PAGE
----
‘Jefferson’s Pillow’

Yet I am always acutely aware that however noble their accomplishments, Jefferson and his fellow Virginians George Washington, George Mason, and James Madison — great patriots and founders all — lived lives cushioned by slavery. They were also the conveyors of the culture that has done and continues to do hideous damage to millions of black human beings and to many more millions of white Americans as well. They created a nation conceived in liberty and dedicated to the proposition that whites were and should be supreme. They celebrated freedom while stealing the substance of life from the people they “owned.” They fought off the mightiest military power then on earth with the cry “We will not be slaves!” And they created the country that gives me, the descendant of slaves and slave owners, much of the context for my existence, the freedom that I cherish and the democratic citizenship that I have used relentlessly for the past half century.

.. For many Southern whites, the outcome of the Civil War brought a loss of prestige, power, and privilege, and some of the resulting resentment was felt in the North as well. Black people and white people became for each other color-coded symbols of the things they had lost or never achieved, and of the things they continued to resent and fear.

.. And yet I feel and look American, and I have labored over the years to make the Constitution work for everyone. Does that make me a patriot? Can I embrace founders who may have “owned” some of my ancestors? Can I try to see them in their complexity and understand them — even identify with them? Can I see myself and my ancestors as active participants in a history from which we are too often absent?



There’s a right way to judge America’s past

we are as badly fractured in approaching history as we are in confronting the present.

.. And shouldn’t we all be able to rally around the core idea of the Declaration of Independence, that “all men are created equal” with rights to “life, liberty and the pursuit of happiness”?

.. “The historic record is clear,” Landrieu said. “The Robert E. Lee, Jefferson Davis and P.G.T. Beauregard statues were not erected just to honor these men, but as part of the movement which became known as The Cult of the Lost Cause. This ‘cult’ had one goal — through monuments and through other means — to rewrite history to hide the truth, which is that the Confederacy was on the wrong side of humanity.”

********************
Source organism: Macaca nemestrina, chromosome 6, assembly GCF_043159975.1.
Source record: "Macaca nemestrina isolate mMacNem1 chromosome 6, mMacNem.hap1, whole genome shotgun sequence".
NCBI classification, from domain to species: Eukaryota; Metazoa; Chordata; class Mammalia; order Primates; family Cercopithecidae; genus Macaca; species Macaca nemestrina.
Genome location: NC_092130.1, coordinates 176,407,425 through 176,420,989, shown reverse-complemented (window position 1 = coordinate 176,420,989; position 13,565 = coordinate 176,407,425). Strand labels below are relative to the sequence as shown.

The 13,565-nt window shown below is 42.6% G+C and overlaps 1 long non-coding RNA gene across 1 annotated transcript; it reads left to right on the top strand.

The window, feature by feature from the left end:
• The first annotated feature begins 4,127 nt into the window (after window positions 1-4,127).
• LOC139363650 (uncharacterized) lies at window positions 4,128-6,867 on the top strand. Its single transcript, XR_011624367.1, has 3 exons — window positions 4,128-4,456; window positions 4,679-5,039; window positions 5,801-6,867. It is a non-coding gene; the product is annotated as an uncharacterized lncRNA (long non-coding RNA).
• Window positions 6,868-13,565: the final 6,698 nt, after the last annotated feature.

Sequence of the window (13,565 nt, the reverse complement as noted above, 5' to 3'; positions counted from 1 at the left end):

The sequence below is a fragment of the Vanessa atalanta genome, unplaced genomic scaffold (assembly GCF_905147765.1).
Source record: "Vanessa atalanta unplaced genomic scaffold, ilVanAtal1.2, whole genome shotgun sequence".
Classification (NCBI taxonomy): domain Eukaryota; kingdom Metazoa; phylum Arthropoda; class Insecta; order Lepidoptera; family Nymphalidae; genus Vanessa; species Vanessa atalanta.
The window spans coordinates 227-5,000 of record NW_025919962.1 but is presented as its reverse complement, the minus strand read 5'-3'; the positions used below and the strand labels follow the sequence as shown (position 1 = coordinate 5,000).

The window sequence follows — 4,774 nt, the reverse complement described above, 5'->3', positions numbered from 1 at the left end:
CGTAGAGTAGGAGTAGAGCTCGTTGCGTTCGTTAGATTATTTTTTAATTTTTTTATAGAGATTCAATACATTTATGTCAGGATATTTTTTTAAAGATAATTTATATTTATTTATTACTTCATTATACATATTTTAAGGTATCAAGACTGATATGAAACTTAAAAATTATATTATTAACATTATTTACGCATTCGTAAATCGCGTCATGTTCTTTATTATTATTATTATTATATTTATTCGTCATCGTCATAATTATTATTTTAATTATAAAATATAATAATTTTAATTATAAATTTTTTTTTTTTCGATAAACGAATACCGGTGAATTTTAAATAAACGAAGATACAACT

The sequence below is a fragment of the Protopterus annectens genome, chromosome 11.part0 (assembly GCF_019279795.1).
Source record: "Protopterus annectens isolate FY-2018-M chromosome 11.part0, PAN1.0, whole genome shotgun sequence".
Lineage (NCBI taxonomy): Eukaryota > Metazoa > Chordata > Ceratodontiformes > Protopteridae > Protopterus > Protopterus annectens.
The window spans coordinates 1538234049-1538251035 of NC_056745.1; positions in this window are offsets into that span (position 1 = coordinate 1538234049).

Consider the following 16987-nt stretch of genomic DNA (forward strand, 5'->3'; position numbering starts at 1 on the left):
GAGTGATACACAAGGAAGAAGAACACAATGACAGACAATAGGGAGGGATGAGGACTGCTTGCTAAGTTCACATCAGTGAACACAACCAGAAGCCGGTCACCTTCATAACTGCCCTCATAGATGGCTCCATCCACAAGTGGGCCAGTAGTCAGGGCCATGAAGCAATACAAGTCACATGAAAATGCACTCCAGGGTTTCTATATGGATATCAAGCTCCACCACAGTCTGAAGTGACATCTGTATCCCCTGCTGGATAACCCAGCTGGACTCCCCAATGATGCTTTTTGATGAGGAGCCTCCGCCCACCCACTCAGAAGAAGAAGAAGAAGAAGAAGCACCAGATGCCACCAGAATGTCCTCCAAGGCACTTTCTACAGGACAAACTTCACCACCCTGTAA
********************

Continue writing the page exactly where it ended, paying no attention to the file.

“It is self-evident that these men did not fight for the United States of America, they fought against it,” he continued. “. . . These monuments purposefully celebrate a fictional, sanitized Confederacy; ignoring the death, ignoring the enslavement and the terror that it actually stood for.”

.. He cited Confederate Vice President Alexander Stephens’s straightforward declaration that the Confederacy’s “cornerstone rests upon the great truth, that the Negro is not equal to the white man; that slavery — subordination to the superior race — is his natural and normal condition. This, our new government, is the first, in the history of the world, based upon this great physical, philosophical and moral truth.

.. Those who opposed independence could fairly respond that the “long train of abuses and usurpations” the Declaration put forward did not justify breaking our bonds with Britain. But the critics could not claim that the founders had ignored the obligation they took on by expressing “a decent respect to the opinions of mankind.”

Mattis on Our Way of War

Some of General Mattis’s statements and reasoning follow; my comments are in italics.

–America doesn’t lose wars, it loses interest.

–We have no overall strategy about how to defeat our enemy. (Just killing them is not working because, as I wrote years ago, the proper analogy comes from Greek mythology, Hercules’ adventure where, for every enemy soldier he killed, ten more sprung up in each one’s place.)

.. –Irregular warfare must become a core competency of our military; also our new weaponry must be focused on this new kind of war.  (Most military training and procurement still concerns the strategy of World War II.)

.. Pentagon insiders say that he rubbed civilian officials the wrong way—not because he went all “mad dog,” which is his public image, and the view at the White House, but rather because he pushed the civilians so hard on considering the second- and third-order consequences of military action against Iran.

.. Washington did have a “strategy” when it attacked Iraq, the neoconservative one.  This was to intimidate the Muslim world with massive bombing, “Shock and Awe”we called it, so all Muslims would be afraid of us and then do what we ordered. Then we planted giant, billion-dollar American air bases in Iraq and Afghanistan. These would, they thought, give us hegemony over Central Asia, intimidate Russia and Iran, while Iraq would turn into a friendly, modern democracy dependent upon Washington.

.. In past wars American “strategy” has usually been to return to the status quo ante, the prewar situation. Washington violates nearly all of Sun Tzu’s dictums for success. Endless wars for little purpose and with no end strategy are thus likely to continue. They are, however, profitable or beneficial for many Washington interests.